In 1993, under the leadership of Jim Sinclair, the Congress of Aboriginal Peoples (CAP) grew out of a reorganization of the Native Council of Canada (NCC). Since its founding in 1971, the central objective of the NCC, and now CAP, has been to represent the interests of off-reserve status and non-status Indians, Métis and some Inuit people.
The Congress of Aboriginal Peoples speaks primarily for non-status Indian people and the Métis population in Canada, as well as for some other Indigenous groups. Until the 1950s, Métis interests were represented by a variety of local political organizations and activists. In 1961, the National Indian Council (NIC, sometimes referred to as the National Indian Advisory Council) was created under government auspices as an umbrella group to advocate for the concerns of Métis and non-status Indians (usually urban or off-reserve Indigenous peoples).
By 1968, it became apparent that pursuing such a wide variety of interests through a single organization that was under government influence was problematic. In addition, there were also disparate voices of different groups with different goals. The Canadian Métis Society emerged, which, in turn, became the Native Council of Canada (NCC) in 1970. The NCC was composed of provincial and territorial organizations, usually called “native councils” or Métis and non-status Indian associations. At the same time as the NCC’s emergence, the National Indian Brotherhood (now Assembly of First Nations) was established to represent status Indians.
The Métis National Council emerged in 1983, about the same time, and in the same region, as the Prairie Treaty Nations Alliance. With the emergence of the Métis National Council as an alternative voice of Métis nationalism, together with the 1985 reinstatement, under Bill C-31, of women and their children who had been forcibly enfranchised, it became necessary for the Native Council of Canada to redefine its objectives (see Indigenous Women and the Franchise).
A year before it was to transform into the Congress of Aboriginal Peoples (CAP), the NCC received federal funding in 1992 to participate in the federal-provincial Conference of First Ministers on the Constitution in Charlottetown. As a result of these talks, the Charlottetown Accord included a proposal to enshrine Indigenous self-government in the Constitution. Ultimately, this proposal – along with the Accord itself – was rejected by the Canadian public in the 1992 referendum. The following year, the NCC became CAP with the intended goal of providing a voice for the rapidly growing urban, status and non-status Aboriginal population.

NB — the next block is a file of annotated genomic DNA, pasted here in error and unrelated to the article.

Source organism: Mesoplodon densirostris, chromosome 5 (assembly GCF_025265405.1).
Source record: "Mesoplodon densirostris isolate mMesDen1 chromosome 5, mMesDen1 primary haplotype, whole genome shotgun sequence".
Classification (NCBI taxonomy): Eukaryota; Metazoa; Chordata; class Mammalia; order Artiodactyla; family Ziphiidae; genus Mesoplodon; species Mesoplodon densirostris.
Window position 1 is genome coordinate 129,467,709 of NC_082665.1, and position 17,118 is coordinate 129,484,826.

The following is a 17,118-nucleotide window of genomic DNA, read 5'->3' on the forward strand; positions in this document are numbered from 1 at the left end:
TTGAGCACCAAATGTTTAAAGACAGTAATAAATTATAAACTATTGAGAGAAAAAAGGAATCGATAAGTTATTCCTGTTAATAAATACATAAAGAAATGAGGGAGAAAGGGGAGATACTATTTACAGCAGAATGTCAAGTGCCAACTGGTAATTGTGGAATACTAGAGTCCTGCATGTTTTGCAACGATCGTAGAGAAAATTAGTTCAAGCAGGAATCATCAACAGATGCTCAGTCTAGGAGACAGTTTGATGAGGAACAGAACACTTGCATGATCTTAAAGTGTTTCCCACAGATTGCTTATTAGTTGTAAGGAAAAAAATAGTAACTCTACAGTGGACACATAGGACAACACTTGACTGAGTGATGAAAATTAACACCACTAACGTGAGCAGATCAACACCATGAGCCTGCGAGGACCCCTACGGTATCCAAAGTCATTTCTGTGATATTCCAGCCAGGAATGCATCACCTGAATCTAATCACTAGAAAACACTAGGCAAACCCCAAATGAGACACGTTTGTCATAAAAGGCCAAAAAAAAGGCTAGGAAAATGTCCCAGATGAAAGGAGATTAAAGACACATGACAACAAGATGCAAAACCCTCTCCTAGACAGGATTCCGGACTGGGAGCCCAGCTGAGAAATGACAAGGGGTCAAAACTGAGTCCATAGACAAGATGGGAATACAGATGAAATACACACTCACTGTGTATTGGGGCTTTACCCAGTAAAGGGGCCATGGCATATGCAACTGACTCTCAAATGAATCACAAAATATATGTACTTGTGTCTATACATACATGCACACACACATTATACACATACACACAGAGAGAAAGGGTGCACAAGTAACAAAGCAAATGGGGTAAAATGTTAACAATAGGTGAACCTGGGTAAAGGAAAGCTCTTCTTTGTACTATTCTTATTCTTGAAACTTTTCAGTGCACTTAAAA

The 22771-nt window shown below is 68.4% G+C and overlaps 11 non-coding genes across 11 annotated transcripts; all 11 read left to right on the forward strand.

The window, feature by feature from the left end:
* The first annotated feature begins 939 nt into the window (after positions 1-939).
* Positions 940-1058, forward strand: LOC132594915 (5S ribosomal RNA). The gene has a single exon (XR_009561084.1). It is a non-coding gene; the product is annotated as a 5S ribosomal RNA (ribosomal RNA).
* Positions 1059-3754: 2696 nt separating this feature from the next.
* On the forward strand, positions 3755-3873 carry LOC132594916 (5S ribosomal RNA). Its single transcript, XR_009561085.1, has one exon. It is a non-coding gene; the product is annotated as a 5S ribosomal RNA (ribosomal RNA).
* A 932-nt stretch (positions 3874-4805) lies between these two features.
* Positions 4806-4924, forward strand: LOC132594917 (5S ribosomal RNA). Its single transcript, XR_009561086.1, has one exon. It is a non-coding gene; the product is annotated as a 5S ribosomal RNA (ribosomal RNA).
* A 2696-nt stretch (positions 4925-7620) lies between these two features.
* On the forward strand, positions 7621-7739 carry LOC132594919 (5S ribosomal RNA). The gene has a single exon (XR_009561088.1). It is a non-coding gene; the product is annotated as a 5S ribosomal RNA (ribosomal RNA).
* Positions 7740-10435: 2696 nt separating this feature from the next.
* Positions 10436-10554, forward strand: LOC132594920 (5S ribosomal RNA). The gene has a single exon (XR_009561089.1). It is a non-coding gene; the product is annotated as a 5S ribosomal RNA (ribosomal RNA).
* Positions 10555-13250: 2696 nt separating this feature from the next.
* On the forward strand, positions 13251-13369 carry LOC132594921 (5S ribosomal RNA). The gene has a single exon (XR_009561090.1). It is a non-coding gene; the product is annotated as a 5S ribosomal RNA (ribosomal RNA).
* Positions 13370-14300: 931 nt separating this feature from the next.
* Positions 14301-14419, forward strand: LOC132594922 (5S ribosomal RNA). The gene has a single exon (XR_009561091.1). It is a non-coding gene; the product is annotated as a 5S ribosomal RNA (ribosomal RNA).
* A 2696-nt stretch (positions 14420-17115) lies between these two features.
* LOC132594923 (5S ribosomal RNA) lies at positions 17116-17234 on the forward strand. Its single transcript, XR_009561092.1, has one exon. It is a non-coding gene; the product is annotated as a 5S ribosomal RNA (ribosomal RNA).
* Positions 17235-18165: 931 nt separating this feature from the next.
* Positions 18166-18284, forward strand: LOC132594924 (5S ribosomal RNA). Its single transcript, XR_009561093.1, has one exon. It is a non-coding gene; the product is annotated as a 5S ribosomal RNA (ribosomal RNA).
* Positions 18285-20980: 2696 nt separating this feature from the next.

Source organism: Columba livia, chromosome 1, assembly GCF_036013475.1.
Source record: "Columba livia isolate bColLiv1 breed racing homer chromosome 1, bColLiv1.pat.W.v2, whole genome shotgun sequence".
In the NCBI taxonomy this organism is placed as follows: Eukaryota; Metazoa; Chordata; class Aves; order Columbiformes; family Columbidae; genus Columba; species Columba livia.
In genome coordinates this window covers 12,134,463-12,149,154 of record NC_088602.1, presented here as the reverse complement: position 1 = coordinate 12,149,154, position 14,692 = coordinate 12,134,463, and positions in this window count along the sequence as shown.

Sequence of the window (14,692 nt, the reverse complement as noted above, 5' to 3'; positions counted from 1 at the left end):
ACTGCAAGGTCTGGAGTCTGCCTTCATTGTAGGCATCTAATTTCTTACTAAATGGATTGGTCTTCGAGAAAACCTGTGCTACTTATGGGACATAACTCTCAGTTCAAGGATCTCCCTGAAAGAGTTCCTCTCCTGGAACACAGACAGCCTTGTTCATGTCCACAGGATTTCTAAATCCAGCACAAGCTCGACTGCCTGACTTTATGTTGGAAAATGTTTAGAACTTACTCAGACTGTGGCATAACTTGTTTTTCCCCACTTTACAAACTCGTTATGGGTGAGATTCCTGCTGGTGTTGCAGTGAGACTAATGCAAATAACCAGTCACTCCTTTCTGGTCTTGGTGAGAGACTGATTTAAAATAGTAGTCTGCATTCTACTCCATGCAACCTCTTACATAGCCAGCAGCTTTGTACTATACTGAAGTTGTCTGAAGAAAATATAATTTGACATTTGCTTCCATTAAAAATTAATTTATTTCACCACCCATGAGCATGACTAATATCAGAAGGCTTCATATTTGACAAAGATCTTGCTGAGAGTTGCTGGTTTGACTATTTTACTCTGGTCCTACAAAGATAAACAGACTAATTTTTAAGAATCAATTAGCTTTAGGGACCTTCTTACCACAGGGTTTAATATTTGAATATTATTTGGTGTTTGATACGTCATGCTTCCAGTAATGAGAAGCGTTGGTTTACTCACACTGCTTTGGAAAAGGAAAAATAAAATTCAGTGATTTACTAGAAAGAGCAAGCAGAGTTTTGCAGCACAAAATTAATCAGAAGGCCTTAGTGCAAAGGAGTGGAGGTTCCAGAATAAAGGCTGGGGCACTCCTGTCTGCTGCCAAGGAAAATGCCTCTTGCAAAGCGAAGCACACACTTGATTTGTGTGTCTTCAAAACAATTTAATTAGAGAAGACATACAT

CAP holds an annual assembly that includes member organizations. It is governed by a board of directors consisting of presidents of the member associations and an executive elected by the assembly.
For CAP, the long-term effect of the 1985 amendments to the Indian Act has been to focus on the need for off-reserve programs for the rapidly growing Indigenous population in most urban Canadian communities. CAP policy focuses on practical issues facing local Indigenous communities such as health, justice, opportunities for youth, housing and environment. To bring attention to these issues, CAP has consultative status with the UN’s Economic and Social Council. CAP rests its demands on the affirmation of Indigenous rights in the Constitution as well as on the needs of First Nations people. It also seeks a special relationship for Métis and non-status Indians with the federal government (see Aboriginal People: Political Organization and Activism; Aboriginal Women’s Issues).